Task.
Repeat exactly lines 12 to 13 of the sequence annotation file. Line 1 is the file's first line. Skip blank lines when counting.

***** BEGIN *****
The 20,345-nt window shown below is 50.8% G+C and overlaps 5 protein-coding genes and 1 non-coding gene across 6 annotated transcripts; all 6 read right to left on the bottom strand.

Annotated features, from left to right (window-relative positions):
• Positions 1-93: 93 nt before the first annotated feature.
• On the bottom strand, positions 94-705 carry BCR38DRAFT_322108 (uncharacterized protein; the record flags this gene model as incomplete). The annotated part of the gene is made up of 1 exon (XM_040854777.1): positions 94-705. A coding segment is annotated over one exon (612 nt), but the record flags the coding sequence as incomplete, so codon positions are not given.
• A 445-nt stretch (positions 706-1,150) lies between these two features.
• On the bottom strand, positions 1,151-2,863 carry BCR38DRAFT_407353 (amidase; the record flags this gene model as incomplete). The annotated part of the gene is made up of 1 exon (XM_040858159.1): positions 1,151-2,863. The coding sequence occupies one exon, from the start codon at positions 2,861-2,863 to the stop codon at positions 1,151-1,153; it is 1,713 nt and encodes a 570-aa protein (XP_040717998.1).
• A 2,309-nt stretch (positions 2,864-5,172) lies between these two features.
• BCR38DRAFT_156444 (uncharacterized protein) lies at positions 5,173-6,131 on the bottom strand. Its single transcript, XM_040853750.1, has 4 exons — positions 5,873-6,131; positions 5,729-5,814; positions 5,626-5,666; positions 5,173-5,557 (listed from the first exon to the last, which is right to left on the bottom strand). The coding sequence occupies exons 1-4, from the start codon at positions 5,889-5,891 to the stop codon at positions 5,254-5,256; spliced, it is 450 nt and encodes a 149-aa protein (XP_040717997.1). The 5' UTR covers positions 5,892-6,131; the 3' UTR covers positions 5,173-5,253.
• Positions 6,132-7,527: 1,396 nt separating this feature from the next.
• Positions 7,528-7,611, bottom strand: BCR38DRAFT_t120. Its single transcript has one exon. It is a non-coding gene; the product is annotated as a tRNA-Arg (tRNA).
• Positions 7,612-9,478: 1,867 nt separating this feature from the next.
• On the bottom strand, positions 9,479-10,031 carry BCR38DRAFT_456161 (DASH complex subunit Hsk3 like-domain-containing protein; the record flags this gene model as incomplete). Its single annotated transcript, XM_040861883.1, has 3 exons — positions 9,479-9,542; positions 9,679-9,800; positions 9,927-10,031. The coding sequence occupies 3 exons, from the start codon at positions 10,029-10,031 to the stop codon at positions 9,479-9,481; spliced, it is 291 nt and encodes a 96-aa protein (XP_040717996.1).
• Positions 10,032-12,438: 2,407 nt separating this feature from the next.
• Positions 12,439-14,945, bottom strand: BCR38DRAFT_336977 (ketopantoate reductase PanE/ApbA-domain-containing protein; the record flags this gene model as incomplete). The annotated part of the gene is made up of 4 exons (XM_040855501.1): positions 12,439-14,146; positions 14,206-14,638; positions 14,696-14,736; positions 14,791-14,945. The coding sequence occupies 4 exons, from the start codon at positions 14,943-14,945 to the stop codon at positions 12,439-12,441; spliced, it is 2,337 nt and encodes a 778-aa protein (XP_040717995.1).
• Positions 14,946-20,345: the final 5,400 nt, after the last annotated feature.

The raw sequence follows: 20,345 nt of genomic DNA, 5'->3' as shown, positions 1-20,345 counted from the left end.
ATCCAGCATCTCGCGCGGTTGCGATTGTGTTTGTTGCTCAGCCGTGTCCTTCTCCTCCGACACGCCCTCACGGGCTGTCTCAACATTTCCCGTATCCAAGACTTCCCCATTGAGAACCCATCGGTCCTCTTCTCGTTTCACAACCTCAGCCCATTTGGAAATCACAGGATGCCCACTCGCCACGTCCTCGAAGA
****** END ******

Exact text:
• On the bottom strand, positions 9,479-10,031 carry BCR38DRAFT_456161 (DASH complex subunit Hsk3 like-domain-containing protein; the record flags this gene model as incomplete). Its single annotated transcript, XM_040861883.1, has 3 exons — positions 9,479-9,542; positions 9,679-9,800; positions 9,927-10,031. The coding sequence occupies 3 exons, from the start codon at positions 10,029-10,031 to the stop codon at positions 9,479-9,481; spliced, it is 291 nt and encodes a 96-aa protein (XP_040717996.1).
• Positions 10,032-12,438: 2,407 nt separating this feature from the next.